Sunday, September 25, 2011

Photography: When to use 3D?

I've had my first 3D camera, a Fujifilm Finepix Real 3D W3, for about 9 months. One of the things I think I have sorted out is when to use 3D in my photographs.

His Chair. His Place.
(R/C anaglyph)
The short answer as far as I'm concerned is: Use it for everything. 

The simple reason I say that is, to me, everything looks better with some depth in it. Depth adds information to context, literally adding another dimension to every photo you take or video you may capture.

Fortunately, the Fuji camera has a feature that allows you to take both a 2D and a 3D photo at the same time and stores a copy of each on the SDHC card. Other devices, like the LG Optimus 3D phone, take side-by-side "unsqueezed" 3D jpeg images. If you want a 2D version you just open the file and crop away either the left or right image and you have a 2D image.

A Moment in a Market
(R/C anaglyph)
Opportunity: Taking good photos is often a matter of luck intersecting with opportunity. You have to be ready to do the right thing in the moment, if you get the chance. You might only get one shot. But if you didn't take a 3D image in the first place, then you've given that option up and may not have second chance.

 (R/C anaglyph)
Memories: A 3D image may seem like a gimmick while the subject in the photo is readily available. But I find it takes on a different light when the subject is inaccessible or gone entirely. Then, a 3D image is about as perfect a representation of the subject as one can hope for. Twenty years after a loved on has passed on or travelled far away, a 3D image lets you see them now as immediately present as they were when the image was taken. This is even more true for 3D video. I find 3D images and videos have the power to put me into that moment again in a way that 2D photos and videos simply can't do. The subject of the photo or video might be a person or a pet or place or thing you you owned that is now gone. It could be anything that's important to you. I want my recordings of these people and things to be as true to life as possible and 3D just moves that goal a little closer.

Fire Destroys Heritage Building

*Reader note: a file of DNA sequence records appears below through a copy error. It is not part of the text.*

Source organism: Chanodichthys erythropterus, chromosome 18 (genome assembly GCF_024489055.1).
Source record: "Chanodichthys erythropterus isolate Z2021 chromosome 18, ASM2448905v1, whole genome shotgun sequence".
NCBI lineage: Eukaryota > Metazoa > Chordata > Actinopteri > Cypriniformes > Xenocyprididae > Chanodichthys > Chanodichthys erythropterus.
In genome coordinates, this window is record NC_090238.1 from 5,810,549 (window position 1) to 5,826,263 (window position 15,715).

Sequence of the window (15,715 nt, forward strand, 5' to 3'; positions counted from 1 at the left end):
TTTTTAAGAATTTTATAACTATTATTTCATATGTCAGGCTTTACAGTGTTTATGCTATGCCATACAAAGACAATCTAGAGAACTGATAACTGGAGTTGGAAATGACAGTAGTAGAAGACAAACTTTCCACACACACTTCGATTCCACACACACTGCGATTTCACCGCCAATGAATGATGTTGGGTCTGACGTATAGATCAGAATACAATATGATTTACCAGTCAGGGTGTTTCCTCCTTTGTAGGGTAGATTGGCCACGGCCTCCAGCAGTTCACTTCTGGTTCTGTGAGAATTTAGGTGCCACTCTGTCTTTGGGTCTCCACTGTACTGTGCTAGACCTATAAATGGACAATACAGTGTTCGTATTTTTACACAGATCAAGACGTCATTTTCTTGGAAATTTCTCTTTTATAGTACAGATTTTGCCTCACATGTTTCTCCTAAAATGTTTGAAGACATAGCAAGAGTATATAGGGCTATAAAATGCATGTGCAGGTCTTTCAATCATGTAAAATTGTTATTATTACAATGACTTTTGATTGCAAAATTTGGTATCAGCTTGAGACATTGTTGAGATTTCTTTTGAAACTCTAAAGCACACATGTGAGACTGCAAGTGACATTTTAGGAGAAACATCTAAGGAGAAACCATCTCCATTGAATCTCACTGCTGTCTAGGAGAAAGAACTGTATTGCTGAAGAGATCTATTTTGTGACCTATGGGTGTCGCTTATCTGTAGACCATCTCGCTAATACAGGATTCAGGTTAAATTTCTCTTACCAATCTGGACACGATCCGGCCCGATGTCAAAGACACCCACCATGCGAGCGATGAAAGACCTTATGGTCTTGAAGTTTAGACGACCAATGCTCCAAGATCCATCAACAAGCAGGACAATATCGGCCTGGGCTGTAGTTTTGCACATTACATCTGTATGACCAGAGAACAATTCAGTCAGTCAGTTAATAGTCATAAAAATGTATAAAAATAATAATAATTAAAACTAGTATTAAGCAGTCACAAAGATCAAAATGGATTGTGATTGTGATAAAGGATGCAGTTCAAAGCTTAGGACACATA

Toronto 2011 01 03
(R/C anaglyph)
History: I separate history from memories. Memories are mine or yours. History is a record that transcends you or I. When we are gone and our memories are dust the records we make of things that are important to us now will inform future generations of our own families and wider society about who we were and how we lived our lives. I think it would be amazing for someone 100 or 1000 years from now to be able to look at 3D images I've captured and be able to see what I saw just as I saw it as it was then....whatever the subject may be. For perspective: those old black and white photos from 150 years ago tell us a great deal. If they were hand-painted with colour, as many were, they tell us even more. They seem more real. If they also have depth and spatial context, they tell us more still....and are even more 'real'.

Whether it's a sunset or a puppy or the flowers in your garden, I think 3D is appropriate for any and all of them. The only situations where 3D fails are where the device capturing the image can't do it. The Fuji camera, with its 75mm base parallax doesn't produce good 3D images of anything closer than 2 metres. It needs to be cross-eyed to do it and it can't be - it's a camera. Similarly, the LG Optimus 3D with its 25mm base parallax can't really take good 3D photos closer than 1/2 a metre. If you want to take extreme close-ups you either need special 3D equipment or a 2D photo will have to do.

These are my opinions, of course, I'd be interested in hearing any thoughts you might about when to use 3D.

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